Breast screening - an overview

Breast screening is offered to women aged 50 -70. Screening involves taking mammograms (x-rays of your breast) to detect breast cancer. The earlier breast cancer is detected, the better the chances of successful treatment. Breast cancer can occur at any age but risk increases with age.

Northern Ireland Breast Screening Programme

The Northern Ireland Breast Screening Programme is for women who have no signs or symptoms of breast disease. Women aged 50-70 who are registered with a GP are invited every three years.

You may not receive an invite for screening in the year you turn 50, but should receive one before your 53rd birthday.

If you are registered with a GP and the practice has your correct details, then you will automatically receive an invitation. You don't need to contact anyone but it is important your GP has your correct details.

If you turn 50 in the year that your GP practice is called for screening you may be invited before you turn 50.

Checks are also made to identify women who have moved into the area or who are overdue screening. These women are offered an appointment to attend for screening. You can contact the local screening unit if you think you are due a mammogram.

If you are over 70 you will stop receiving screening invitations.

You can still have breast screening once you are over 70 if you want to. You can arrange an appointment by contacting your local screening unit.

Screening is carried out in many locations across Northern Ireland. You will be sent an appointment in the post. If your appointment date, time or location don’t suit, you can ask for a new appointment by contacting your screening unit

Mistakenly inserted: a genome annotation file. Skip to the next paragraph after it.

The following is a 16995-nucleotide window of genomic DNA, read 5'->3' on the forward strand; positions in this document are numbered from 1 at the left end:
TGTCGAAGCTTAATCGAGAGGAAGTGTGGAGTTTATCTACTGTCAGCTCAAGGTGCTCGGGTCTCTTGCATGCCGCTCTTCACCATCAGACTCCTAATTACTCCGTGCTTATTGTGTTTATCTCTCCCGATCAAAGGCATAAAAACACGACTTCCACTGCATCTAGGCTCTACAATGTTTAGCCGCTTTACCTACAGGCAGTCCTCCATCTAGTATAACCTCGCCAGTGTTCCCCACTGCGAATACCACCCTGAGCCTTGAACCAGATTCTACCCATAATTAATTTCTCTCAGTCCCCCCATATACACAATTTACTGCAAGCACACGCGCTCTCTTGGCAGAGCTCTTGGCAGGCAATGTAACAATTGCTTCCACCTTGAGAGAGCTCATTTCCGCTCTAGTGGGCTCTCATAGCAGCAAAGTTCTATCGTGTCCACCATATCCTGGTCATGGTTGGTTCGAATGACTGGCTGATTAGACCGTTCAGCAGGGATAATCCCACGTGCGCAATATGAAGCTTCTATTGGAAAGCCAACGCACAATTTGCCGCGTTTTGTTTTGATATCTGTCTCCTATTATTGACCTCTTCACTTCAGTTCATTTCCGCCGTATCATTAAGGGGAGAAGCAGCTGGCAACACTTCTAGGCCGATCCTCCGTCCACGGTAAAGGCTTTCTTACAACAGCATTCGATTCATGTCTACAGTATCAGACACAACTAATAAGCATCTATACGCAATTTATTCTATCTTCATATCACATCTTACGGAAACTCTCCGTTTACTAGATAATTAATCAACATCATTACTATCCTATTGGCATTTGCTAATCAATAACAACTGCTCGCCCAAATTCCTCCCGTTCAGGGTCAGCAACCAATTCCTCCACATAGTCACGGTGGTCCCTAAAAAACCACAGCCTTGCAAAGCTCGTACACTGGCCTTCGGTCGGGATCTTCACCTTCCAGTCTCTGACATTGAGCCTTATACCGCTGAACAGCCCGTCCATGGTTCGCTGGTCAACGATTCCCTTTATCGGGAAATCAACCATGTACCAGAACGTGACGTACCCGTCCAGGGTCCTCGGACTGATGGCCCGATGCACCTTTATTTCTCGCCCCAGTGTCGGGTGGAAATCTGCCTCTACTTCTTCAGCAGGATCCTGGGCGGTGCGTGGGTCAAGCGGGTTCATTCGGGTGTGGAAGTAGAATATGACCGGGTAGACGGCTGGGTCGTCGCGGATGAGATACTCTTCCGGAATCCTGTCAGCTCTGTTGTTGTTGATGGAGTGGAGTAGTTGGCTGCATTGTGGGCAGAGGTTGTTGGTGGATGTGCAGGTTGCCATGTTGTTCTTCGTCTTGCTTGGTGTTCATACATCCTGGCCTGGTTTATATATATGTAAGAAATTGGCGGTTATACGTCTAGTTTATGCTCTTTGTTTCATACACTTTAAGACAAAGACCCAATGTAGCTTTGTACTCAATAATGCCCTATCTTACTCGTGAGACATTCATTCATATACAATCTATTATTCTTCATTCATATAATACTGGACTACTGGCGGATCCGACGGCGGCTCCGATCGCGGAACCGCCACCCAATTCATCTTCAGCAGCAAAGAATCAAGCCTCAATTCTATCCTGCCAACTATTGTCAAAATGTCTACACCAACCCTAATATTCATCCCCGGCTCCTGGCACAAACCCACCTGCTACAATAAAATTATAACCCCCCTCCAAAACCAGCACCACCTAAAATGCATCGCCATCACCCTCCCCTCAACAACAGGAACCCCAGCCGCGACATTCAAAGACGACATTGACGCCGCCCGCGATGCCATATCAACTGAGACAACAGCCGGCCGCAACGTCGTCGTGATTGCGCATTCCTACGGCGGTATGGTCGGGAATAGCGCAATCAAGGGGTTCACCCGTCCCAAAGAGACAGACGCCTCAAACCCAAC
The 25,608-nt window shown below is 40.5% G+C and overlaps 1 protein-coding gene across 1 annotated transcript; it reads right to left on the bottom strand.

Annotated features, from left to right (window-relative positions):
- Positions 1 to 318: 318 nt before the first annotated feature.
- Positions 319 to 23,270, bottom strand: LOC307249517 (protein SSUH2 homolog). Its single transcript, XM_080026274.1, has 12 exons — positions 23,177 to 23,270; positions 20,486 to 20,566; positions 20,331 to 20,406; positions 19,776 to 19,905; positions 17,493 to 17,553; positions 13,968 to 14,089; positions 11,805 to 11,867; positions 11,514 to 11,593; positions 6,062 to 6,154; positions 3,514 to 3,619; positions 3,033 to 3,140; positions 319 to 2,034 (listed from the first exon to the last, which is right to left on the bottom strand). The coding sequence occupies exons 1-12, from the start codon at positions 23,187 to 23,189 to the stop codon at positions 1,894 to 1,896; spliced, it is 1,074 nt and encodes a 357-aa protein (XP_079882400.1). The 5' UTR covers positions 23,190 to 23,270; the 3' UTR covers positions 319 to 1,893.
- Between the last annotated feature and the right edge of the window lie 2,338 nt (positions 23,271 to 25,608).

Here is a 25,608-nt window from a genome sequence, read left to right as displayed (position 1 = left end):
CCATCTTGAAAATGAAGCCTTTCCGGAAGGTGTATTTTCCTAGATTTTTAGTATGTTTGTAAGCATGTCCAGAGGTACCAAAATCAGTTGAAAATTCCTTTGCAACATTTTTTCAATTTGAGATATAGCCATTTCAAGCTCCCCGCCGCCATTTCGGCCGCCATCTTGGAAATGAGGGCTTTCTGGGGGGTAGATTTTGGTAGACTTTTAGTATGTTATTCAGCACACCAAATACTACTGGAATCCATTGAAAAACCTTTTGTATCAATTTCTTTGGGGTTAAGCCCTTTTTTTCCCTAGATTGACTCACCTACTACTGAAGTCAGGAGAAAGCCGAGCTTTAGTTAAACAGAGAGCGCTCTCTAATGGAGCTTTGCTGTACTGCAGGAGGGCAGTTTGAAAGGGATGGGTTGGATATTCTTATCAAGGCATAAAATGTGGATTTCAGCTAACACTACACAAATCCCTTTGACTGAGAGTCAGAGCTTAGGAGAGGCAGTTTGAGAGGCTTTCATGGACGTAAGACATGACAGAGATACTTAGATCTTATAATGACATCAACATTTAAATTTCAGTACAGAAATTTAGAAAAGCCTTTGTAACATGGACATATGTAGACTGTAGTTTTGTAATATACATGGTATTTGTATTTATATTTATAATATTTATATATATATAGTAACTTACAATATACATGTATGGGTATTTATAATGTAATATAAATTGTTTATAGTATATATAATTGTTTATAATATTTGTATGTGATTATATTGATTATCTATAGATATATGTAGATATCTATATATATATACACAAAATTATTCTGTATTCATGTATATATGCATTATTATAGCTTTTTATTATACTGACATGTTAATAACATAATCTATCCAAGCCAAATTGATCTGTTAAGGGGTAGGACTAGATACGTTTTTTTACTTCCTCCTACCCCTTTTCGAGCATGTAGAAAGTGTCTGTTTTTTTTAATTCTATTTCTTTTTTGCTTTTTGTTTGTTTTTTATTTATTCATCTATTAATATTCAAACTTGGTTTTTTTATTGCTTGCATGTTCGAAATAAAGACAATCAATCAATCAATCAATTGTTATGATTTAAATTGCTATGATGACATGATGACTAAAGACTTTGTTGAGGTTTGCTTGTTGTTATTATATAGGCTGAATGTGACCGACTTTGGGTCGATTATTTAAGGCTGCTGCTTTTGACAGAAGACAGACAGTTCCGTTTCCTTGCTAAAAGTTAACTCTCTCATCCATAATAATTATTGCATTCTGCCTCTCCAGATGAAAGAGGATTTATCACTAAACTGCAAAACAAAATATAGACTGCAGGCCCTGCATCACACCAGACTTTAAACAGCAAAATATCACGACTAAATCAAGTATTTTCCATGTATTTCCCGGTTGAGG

If you do not attend your first appointment a second appointment will be offered. If you fail to attend this appointment you will be invited again in three years’ time.

The screening programme does not operate on a walk-in basis. If you are concerned about your breast health you should contact your GP immediately.

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Does breast screening prevent breast cancer?

Breast screening does not prevent breast cancer. It helps detect breast cancer at an early stage when treatment may be more successful.

Breast cancer can develop at any time and some women can develop it between screening visits. You should check your breasts regularly for any changes. If you have any concerns contact your GP, even if you have had a recent mammogram.

Breast screening locations

Breast screening is carried out at both static and mobile units throughout Northern Ireland.

Breast screening process and getting your results

Breast screening usually takes less than 30 minutes and is carried out by a mammographer (a mammographer is a radiographer).

You and your GP should get your screening results within two weeks. If you don’t hear anything by this time, you can phone your breast screening unit to find out about your results.

If your result is normal, it will be three years until your next screening appointment.

Getting called back after screening results

Some women (about 4 in 100) are called back to the breast screening unit after their first mammogram for further tests.  This does not necessarily mean there’s something wrong - 3 out of 4 women recalled have normal results after these further tests.

Self-examination between appointments

Breast cancer can develop between screening visits so it’s important to check your breasts regularly for changes. You should become familiar with how your breasts normally look and feel so you can detect changes. 

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